Biography / Press
Over the past 25 years, James Whiton has performed both as a soloist and as a member of symphonies, big bands, jazz combos and rock bands. He has been featured on over 100 recordings, including over a dozen self-produced releases, and has traveled throughout the US and Europe, playing in an incredible array of venues in front of audiences ranging in size from five to 10,000 (Ah, the life of a working musician!). The dedication of playing upwards of 300 nights a year for 25 years has resulted in his deep understanding of the subtle nuances of music, as well as an absolute mastery of his instrument which is sharply evident the instant his finger touches a string.
"Whiton is an ace on the bass and uses classical, rock and jazz techniques combined with a knowing musicality to express deep ruminations and cryptic celebrations of what it means to be human... Whiton's scorching awesomeness is not to be trifled with."
- August March, Weekly Alibi
In 2010, Tom Waits recruited James to play bass on his 2011 release Bad As Me, alongside superstar artists such as Keith Richards, Charlie Musselwhite, Augie Meyers (Little Richard, Bob Dylan), Marc Ribot, Dave Hidalgo (Los Lobos, Bob Dylan), Flea and Les Claypool. James is one of six bass players on the recording, but Waits chose to use James' bass tracks on 7 of the 16 songs. Bad As Me was an astounding success; named as the best reviewed album of 2011, it outsold every other recording in Waits' catalog and was nominated for a Grammy.
Throughout his career, James has been fortunate to play with many of his heroes, including Tom Waits, The Rev. Horton Heat, Les Claypool, Vernon Reid (Living Color), Dave Schools (Widespread Panic), Nels Cline, Eric Burdon (The Animals), George Clinton (P-Funk All Stars), Bernie Worrell (P-Funk, Talking Heads), Thomas Dolby, Lady Kier (Dee-Lite), Fred Wesley (James Brown), Angelo Moore & Norwood Fisher (Fishbone).
Currently, James lives in Albuquerque, NM and is touring the country as a solo artist.
James' solo playing is “beautiful, unexpected and mesmerizing” (SF Bay Guardian). He applies looping technology to his upright bass, using his skills with the bow and an arsenal of effects to produce music that instantly engages his audience while at the same time surprising them with the uncanny fullness of volume and texture he is able to pull from his instrument.
He performs covers of familiar songs in unusual ways, causing ears to perk up and faces to light up as audiences gradually recognize songs they have heard thousands of times, yet have never heard quite like this. His set never stays in one place for long, leaping effortlessly from dark, beautiful classical music to overdriven heavy rock n roll to Motown funk and pop to ambient soundscape. At one moment, you're listening to a multi-layered string section; the next moment, he is playing heavy, distorted rock n roll. He shifts through an amazing variety of seemingly disparate genres with ease, orchestrating the incredible range of sounds he is able to pull out of his double bass into a whole that is surprisingly full, sublimely tasteful, and simply fascinating.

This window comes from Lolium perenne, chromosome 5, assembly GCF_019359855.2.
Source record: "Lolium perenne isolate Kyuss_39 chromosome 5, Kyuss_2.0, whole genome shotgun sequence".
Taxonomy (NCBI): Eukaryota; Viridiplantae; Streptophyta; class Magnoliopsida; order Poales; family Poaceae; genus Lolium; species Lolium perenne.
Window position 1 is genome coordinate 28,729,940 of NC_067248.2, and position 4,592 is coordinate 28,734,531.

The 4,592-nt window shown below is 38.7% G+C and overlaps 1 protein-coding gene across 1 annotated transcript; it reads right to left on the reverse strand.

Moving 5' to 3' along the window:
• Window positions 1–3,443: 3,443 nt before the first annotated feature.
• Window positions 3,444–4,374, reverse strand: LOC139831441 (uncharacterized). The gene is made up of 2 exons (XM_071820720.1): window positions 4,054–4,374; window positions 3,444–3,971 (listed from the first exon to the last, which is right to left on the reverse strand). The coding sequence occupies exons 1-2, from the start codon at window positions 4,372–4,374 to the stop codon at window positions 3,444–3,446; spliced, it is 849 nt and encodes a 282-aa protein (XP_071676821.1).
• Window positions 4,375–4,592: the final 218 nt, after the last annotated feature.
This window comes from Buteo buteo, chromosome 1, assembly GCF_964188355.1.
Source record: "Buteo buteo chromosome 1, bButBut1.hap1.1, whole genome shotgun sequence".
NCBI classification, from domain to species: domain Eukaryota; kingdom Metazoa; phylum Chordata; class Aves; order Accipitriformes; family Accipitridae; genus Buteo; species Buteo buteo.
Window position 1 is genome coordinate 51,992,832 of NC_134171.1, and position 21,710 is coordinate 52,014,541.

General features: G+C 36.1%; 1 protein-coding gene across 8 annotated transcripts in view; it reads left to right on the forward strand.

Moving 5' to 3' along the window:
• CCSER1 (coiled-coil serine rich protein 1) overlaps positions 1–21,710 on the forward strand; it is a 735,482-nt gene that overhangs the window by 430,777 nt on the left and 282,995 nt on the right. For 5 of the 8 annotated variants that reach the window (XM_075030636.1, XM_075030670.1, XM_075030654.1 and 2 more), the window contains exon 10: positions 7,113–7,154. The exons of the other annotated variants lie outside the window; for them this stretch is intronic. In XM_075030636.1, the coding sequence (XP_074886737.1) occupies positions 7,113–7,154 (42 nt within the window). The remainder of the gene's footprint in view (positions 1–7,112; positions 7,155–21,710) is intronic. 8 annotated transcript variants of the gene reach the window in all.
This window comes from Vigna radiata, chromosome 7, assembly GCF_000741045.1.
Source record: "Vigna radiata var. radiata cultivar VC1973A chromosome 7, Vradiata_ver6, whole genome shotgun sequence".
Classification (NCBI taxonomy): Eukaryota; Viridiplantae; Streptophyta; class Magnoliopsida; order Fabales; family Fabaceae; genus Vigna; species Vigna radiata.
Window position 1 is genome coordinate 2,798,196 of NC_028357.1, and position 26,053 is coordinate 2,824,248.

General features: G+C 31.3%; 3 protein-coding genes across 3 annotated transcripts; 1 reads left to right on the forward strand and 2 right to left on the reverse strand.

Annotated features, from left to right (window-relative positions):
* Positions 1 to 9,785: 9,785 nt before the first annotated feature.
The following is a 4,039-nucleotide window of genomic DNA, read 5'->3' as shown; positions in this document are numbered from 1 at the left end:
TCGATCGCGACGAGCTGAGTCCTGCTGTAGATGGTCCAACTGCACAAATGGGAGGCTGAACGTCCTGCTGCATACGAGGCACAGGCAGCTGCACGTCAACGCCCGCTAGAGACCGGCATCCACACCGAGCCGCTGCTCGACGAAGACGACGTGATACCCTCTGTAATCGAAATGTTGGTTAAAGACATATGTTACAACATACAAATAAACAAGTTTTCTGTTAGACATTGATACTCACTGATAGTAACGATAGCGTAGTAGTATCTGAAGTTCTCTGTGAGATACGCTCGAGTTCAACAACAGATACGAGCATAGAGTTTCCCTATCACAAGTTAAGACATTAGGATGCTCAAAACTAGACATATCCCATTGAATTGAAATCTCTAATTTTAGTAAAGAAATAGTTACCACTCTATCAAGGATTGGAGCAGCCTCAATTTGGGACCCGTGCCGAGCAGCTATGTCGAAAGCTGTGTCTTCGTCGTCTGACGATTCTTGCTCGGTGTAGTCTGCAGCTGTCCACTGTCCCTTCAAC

James Whiton's Solo Loop Bass Madness was awarded one of the Best Live Shows of 2012 in Oakland, CA by the East Bay Weekly.
James Whiton Press Clips
“When I went to see James Whiton's solo loop bass madness, I witnessed a true anomaly: an hour-long bass solo that was beautiful, unexpected and mesmerizing. One man and one bass combine, emanating a wash of sound that is truly unbelievable. The uniqueness of Whiton's solo act is arresting, but the predominant attraction of his music lies not in its novelty; he plays beautiful music that transports the listener to a different place. It's like sex for your ears (or is that aural sex?).” --Jennifer Johnson, San Francisco Bay Guardian, SF, CA
“Whiton plays the double bass like Flava Flav played Charo...he makes it do some strange, distorted, unnatural things. But unlike Flava and Charo, the product of Whiton's slapping is beautiful. His technique is flawless and merges with his sense of music to create an unrivaled sound. Expect to hear a double bass do things that you never expected, then be glad that you did.” --Paul Schrag, Weekly Volcano, Tacoma, WA
“Listening to James Whiton play the string bass, it takes only a few seconds to realize that his is an absolutely unique voice. He plays with a flash and percussive brilliance that shines through his music and has invented his own way of playing the instrument that will most likely be copied, studied and emulated for years to come.” --Michael Strohgt, Jazz Steps, Seattle, WA
“Whiton holds his bass like he's taming a wild animal, whipping his bow against the strings, viciously plucking them, even using its wooden body as a drum, but other times he gently pets it in delicate strokes, allowing softness to emit from its bones.” --Whitney Phaneuf, East Bay Weekly, Oakland, CA
“James Whiton's mastery of the amplified, stand-up double bass must be seen to be believed. A classically trained bassist, Whiton has blended symphonic discipline with powerful, inventive chops, creating new dimensions of unexpected texture.” --Dave Constantin, Eugene Weekly, Eugene, OR
“James Whiton's skills on the bass are unpredictable and outstanding. His use of distortion and “wah” effects is exquisitely uncanny. Whiton plays his instrument as if it was an amplified 'cello from hell.” --Nathan Anderson, The Orion, Chico, CA